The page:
Specifications For Puppies

The nutritional requirements of puppies vary from those of adults, and deficiencies (or excesses) are more likely to cause harm. Puppies need more protein, fat, calcium, and phosphorus than adult dogs do, but too much calcium can lead to serious orthopedic problems. This is especially true for young (prior to puberty), large-breed puppies. These increased needs continue as long as your puppy is growing, and are highest during periods of peak growth.

The exact amount of calcium that puppies require is a matter of endless debate among nutritionists. I’ll outline the most prominent recommendations, and suggest an approach that should result in your home-prepared diet falling into the middle of these ranges.

The 2006 National Research Council (NRC) guidelines recommend that puppies receive 3 grams (3,000 mg) of calcium per 1,000 kcals, which is three times its recommended amount for adult dogs. The minimum requirement is 2,000 mg/1,000 kcals, but they also say that large-breed puppies (anticipated adult weight greater than 55 lbs) should get at least 0.25 mg calcium per pound of body weight up to the age of 14 weeks.

The nutrient guidelines published by the Association of American Feed Control Officials (AAFCO) express the recommended amount in a different way, suggesting that puppy diets include between 1.0 and 2.5 percent calcium on a dry matter (DM) basis. In comparison, the 2006 NRC recommendations are 0.8 to 1.7 percent for smaller breed puppies (adult body weight under 55 lbs) and 0.8 to 1.2 percent for larger breed puppies (based on a diet that contains 400 kcals per 100 grams of food).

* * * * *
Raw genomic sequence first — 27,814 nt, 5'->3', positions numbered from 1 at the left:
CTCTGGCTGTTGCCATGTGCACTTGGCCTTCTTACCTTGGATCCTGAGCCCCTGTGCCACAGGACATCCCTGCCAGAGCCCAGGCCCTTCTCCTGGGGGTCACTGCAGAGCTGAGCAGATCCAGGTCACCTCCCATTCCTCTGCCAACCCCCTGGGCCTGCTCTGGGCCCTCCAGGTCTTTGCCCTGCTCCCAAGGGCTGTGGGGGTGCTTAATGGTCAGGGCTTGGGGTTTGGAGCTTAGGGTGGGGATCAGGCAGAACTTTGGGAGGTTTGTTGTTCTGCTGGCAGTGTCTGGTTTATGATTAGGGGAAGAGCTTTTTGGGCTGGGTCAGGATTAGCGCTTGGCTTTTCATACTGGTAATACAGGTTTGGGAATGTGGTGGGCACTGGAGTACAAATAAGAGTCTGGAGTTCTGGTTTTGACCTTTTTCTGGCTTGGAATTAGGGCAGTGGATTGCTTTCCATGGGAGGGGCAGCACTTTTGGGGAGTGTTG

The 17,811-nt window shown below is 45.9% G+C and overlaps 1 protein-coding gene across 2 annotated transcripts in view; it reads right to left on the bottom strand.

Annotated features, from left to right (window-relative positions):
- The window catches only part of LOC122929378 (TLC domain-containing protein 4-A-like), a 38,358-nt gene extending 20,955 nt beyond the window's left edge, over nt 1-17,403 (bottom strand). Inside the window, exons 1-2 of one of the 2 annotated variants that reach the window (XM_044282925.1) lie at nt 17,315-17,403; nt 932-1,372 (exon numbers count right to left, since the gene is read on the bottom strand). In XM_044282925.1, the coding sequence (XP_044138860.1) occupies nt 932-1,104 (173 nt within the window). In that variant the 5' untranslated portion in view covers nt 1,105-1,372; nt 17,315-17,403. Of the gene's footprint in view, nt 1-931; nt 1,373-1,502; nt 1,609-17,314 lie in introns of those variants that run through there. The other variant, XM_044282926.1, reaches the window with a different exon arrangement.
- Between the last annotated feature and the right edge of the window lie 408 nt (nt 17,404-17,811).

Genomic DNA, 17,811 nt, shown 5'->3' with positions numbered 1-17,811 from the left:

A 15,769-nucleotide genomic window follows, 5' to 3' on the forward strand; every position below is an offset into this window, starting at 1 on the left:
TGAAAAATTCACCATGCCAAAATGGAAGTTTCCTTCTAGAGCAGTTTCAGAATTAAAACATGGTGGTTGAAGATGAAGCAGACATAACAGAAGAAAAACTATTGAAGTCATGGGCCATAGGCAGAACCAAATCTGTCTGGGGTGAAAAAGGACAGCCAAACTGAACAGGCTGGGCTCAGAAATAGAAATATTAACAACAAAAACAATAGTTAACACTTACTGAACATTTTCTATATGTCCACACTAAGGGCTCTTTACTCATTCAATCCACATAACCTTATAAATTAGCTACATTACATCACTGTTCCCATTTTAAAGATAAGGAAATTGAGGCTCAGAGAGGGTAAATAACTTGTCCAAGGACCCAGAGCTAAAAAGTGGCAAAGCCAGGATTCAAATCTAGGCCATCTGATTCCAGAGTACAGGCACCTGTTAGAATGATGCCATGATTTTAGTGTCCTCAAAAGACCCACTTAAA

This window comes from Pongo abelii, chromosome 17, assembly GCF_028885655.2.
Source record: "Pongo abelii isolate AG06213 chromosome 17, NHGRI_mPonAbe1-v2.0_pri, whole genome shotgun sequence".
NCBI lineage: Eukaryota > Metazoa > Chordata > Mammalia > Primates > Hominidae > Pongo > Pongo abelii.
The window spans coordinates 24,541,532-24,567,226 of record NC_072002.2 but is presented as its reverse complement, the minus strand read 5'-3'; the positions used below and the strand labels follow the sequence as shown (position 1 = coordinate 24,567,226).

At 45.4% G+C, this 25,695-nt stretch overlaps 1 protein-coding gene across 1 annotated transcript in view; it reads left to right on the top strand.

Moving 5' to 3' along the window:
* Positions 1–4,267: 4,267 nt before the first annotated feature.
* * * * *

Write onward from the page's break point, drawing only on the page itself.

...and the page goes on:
Some nutritional research suggests that large-breed puppies have optimal skeletal development and mineralization when fed a diet that contains between 0.8 and 1.0 percent calcium (DM), as long as the diet uses high biological value protein (from animal products) that provides 420 kcals per 100 grams of food. The percentage of calcium needed increases when caloric density is increased (higher-fat diets), so that the total amount of calcium per calorie remains the same. The percentage of calcium needed also increases when more grains are fed, since the phytates in grains bind calcium.

Studies have shown that skeletal abnormalities and lameness can result in large-breed puppies fed more than 2.6 percent calcium (DM), or more than 6,500 mg calcium per 1,000 kcals (one study found significant bone abnormalties in growing dogs feed 4,900 mg calcium per 1,000 kcals). The 2006 NRC recommends a safe upper limit of 4,500 mg calcum per 1,000 kcals for giant-breed dogs (the limit is likely higher with smaller breeds). Minimum amounts are less well defined, but problems may occur when diets contain less than 0.6 percent calcium (DM). The amount of vitamin D in the diet will also have an effect, since it increases the absorption of calcium. Small-breed puppies can tolerate a much wider range of calcium than large-breed puppies without developing problems.

Heres my suggestion: If you add an amount of bone meal that provides between 1,000 and 2,000 mg of calcium per pound of food fed (not counting any low-calorie veggies), this should provide adequate but not excessive calcium. If you cook the meat, use the cooked weight to determine how much calcium to add.

The higher amount in that range (2,000 mg per pound of food) will meet both NRC and AAFCO guidelines, providing between 2,000 and 4,000 mg of calcium/1,000 kcals and 1.6 to 2.0 percent calcium (DM) based on the diet recommendations I've given.

The lower amount (1,000 mg per pound of food) will provide between 0.8 and 1.0 percent calcium, which some feel is most appropriate for large breed puppies. This is lower than NRC and AAFCO minimums, but not low enough to cause deficiencies. Remember, you need to add more calcium per pound of food fed if you use a high-fat or high-grain diet.